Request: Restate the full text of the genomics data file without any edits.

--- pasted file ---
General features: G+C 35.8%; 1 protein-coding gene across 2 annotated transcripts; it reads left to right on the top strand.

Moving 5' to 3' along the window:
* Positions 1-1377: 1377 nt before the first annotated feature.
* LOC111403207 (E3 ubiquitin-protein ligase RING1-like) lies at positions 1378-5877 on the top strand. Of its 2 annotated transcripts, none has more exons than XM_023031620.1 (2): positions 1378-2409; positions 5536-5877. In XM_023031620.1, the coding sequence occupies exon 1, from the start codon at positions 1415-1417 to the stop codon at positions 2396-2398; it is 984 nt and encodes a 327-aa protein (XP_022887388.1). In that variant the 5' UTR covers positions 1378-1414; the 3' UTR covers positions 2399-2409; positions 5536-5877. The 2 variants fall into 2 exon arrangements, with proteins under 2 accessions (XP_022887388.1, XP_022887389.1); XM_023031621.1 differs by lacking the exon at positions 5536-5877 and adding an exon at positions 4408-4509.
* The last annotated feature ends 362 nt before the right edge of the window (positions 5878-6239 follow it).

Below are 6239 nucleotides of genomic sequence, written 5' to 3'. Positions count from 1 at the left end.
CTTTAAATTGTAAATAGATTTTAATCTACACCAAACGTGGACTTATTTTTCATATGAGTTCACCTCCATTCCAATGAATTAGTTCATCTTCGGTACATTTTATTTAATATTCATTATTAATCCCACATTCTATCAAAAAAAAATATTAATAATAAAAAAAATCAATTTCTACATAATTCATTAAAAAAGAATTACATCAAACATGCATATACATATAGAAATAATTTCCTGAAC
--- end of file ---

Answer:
General features: G+C 35.8%; 1 protein-coding gene across 2 annotated transcripts; it reads left to right on the top strand.

Moving 5' to 3' along the window:
* Positions 1-1377: 1377 nt before the first annotated feature.
* LOC111403207 (E3 ubiquitin-protein ligase RING1-like) lies at positions 1378-5877 on the top strand. Of its 2 annotated transcripts, none has more exons than XM_023031620.1 (2): positions 1378-2409; positions 5536-5877. In XM_023031620.1, the coding sequence occupies exon 1, from the start codon at positions 1415-1417 to the stop codon at positions 2396-2398; it is 984 nt and encodes a 327-aa protein (XP_022887388.1). In that variant the 5' UTR covers positions 1378-1414; the 3' UTR covers positions 2399-2409; positions 5536-5877. The 2 variants fall into 2 exon arrangements, with proteins under 2 accessions (XP_022887388.1, XP_022887389.1); XM_023031621.1 differs by lacking the exon at positions 5536-5877 and adding an exon at positions 4408-4509.
* The last annotated feature ends 362 nt before the right edge of the window (positions 5878-6239 follow it).

Below are 6239 nucleotides of genomic sequence, written 5' to 3'. Positions count from 1 at the left end.
CTTTAAATTGTAAATAGATTTTAATCTACACCAAACGTGGACTTATTTTTCATATGAGTTCACCTCCATTCCAATGAATTAGTTCATCTTCGGTACATTTTATTTAATATTCATTATTAATCCCACATTCTATCAAAAAAAAATATTAATAATAAAAAAAATCAATTTCTACATAATTCATTAAAAAAGAATTACATCAAACATGCATATACATATAGAAATAATTTCCTGAAC